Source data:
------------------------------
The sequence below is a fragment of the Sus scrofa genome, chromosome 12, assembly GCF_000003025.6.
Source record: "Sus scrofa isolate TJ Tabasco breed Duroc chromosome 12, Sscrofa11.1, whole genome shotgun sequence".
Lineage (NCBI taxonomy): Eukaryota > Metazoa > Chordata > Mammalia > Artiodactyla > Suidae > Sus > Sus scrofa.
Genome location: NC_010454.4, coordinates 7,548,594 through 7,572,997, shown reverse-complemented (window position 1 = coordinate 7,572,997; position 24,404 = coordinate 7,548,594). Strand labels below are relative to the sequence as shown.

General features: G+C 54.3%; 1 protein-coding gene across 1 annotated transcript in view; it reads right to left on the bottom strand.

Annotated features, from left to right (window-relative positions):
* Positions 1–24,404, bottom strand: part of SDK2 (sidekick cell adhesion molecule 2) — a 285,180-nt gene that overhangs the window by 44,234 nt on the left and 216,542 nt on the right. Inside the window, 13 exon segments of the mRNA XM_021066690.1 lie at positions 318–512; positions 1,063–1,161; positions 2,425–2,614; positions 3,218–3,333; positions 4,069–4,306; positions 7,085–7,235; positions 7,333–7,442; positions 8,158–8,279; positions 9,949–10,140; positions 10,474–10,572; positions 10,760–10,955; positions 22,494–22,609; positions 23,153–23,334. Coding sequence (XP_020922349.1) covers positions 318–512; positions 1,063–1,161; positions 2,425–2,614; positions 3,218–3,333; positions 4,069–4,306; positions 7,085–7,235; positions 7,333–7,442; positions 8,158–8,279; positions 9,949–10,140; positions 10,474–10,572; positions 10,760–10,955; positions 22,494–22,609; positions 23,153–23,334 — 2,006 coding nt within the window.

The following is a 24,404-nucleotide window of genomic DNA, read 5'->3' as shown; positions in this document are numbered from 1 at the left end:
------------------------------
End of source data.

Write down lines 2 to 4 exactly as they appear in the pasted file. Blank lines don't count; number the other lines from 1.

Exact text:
Source record: "Sus scrofa isolate TJ Tabasco breed Duroc chromosome 12, Sscrofa11.1, whole genome shotgun sequence".
Lineage (NCBI taxonomy): Eukaryota > Metazoa > Chordata > Mammalia > Artiodactyla > Suidae > Sus > Sus scrofa.
Genome location: NC_010454.4, coordinates 7,548,594 through 7,572,997, shown reverse-complemented (window position 1 = coordinate 7,572,997; position 24,404 = coordinate 7,548,594). Strand labels below are relative to the sequence as shown.